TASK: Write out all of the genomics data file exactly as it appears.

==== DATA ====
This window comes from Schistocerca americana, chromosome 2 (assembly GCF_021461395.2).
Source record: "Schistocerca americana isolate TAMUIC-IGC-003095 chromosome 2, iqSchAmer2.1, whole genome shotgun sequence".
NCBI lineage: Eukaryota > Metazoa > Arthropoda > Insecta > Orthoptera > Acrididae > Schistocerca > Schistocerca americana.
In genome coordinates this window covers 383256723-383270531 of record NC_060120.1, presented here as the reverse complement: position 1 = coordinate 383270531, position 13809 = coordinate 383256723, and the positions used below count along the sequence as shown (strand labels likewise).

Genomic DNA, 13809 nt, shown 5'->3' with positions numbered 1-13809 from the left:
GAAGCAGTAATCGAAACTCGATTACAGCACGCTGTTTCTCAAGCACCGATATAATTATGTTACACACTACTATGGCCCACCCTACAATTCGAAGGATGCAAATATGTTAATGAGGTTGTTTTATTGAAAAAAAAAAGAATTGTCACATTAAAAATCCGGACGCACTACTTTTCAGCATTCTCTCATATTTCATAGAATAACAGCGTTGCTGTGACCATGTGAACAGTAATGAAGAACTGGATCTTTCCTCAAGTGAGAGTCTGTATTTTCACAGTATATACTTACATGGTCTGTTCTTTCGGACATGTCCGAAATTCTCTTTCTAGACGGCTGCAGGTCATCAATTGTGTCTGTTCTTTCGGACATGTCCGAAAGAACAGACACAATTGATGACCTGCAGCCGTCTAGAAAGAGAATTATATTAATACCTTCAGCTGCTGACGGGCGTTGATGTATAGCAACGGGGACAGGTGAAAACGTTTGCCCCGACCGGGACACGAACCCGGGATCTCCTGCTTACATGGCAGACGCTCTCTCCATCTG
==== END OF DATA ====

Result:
This window comes from Schistocerca americana, chromosome 2 (assembly GCF_021461395.2).
Source record: "Schistocerca americana isolate TAMUIC-IGC-003095 chromosome 2, iqSchAmer2.1, whole genome shotgun sequence".
NCBI lineage: Eukaryota > Metazoa > Arthropoda > Insecta > Orthoptera > Acrididae > Schistocerca > Schistocerca americana.
In genome coordinates this window covers 383256723-383270531 of record NC_060120.1, presented here as the reverse complement: position 1 = coordinate 383270531, position 13809 = coordinate 383256723, and the positions used below count along the sequence as shown (strand labels likewise).

Genomic DNA, 13809 nt, shown 5'->3' with positions numbered 1-13809 from the left:
GAAGCAGTAATCGAAACTCGATTACAGCACGCTGTTTCTCAAGCACCGATATAATTATGTTACACACTACTATGGCCCACCCTACAATTCGAAGGATGCAAATATGTTAATGAGGTTGTTTTATTGAAAAAAAAAAGAATTGTCACATTAAAAATCCGGACGCACTACTTTTCAGCATTCTCTCATATTTCATAGAATAACAGCGTTGCTGTGACCATGTGAACAGTAATGAAGAACTGGATCTTTCCTCAAGTGAGAGTCTGTATTTTCACAGTATATACTTACATGGTCTGTTCTTTCGGACATGTCCGAAATTCTCTTTCTAGACGGCTGCAGGTCATCAATTGTGTCTGTTCTTTCGGACATGTCCGAAAGAACAGACACAATTGATGACCTGCAGCCGTCTAGAAAGAGAATTATATTAATACCTTCAGCTGCTGACGGGCGTTGATGTATAGCAACGGGGACAGGTGAAAACGTTTGCCCCGACCGGGACACGAACCCGGGATCTCCTGCTTACATGGCAGACGCTCTCTCCATCTG